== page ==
Swastika in INDIA. What does swastika mean?
Today I am going to write about one of my favorite symbols in India - swastika, which in Asia means something completely different contrary to a popular belief.
If you have ever been to India or Asia, there is high probability that you have seen a swastika sign and you may have felt a bit uncomfortable. That happens because in European culture swastika sign has a negative connotation and is associated with Nazism and Hitler, so mainly is connected with very negative things like mass murdering, cruelty as well as totalitarian system.
What does swastika mean?
However, in India and also in other Asian countries the clockwise symbol (we must note that Nazism symbol is anticlockwise) means something totally opposite and the sign is supposed to evoke happiness and promote prosperity. It is simply a lucky symbol which one can find in India in the temples, in front of many homes as mandalas, on the doors and even on the documents and financial statements. The symbol is also used for performing religious rituals and is a favorite symbol of the festival of lights called Divali. It is hard to perform rituals without this highly respected and significant symbol.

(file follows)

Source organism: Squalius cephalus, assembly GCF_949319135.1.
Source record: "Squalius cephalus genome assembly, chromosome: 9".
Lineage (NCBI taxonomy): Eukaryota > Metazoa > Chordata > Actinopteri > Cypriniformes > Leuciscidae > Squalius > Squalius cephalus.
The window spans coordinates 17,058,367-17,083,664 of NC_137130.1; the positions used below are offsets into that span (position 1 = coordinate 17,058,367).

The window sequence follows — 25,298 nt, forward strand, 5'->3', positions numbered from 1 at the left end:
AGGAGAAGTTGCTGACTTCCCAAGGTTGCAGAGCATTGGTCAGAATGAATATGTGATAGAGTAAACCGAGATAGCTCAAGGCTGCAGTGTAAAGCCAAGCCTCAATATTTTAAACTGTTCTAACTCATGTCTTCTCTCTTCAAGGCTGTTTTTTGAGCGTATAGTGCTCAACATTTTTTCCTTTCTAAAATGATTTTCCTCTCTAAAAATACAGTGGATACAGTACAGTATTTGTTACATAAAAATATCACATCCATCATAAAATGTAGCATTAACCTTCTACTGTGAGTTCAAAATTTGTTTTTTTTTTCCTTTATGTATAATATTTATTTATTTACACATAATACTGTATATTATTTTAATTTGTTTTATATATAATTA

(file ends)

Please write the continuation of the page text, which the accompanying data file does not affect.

The clockwise swastika is a solar symbol of god of the sun Surya and suggests the motion of the sun in India (the northern hemisphere), where it appears to enter from the east, then ascend to the south at midday, exits to the west
What does exactly mean a word swasti?
The word has the roots in Vedas - the ancient sacred Hindu books and consists of two words
su means good and asti means it is, so all the word means can be translated as it is good. In Vedas the word means prosperity, happiness, well being and health.
The team of archaeologists also suggested swastikas are the oldest ever discovered and pre-date the Harappan civilisation, which thrived in the Indus Valley between about 3,300 and 1,300 BC, so the sign is extremely old and much older than Hitler ideology.
Meaning in Buddism and Jain religion
For Buddhists, the swastika signifies the Buddha’s footprints and heart. For Jains, the swastika is the symbol of the seventh tirthankara (literally “ford-maker,” one of the liberated souls showing the way for others in the Jain tradition), with the arms symbolizing one of the four places a soul can be reborn in the cycle of birth and death.
We must remember that the symbol also appeared in other civilizations and cultures and meant the solar sign, eternity or life. We can see the symbol used by the Ancient Greece, Slovian, in the early Christianity and even North America.
We can say, it is really sad and ironic that such a meaningful symbol as swastika has become a symbol mainly recognizable as a symbol of hatred and even banned in Europe. Swastika is the best example of how one thing can have a completely different meaning in different cultures. Getting to know the culture of a given country and talking to the locals is a great way to broaden horizons, a way to understand the world, which helps clear up any misunderstandings about local customs and beliefs.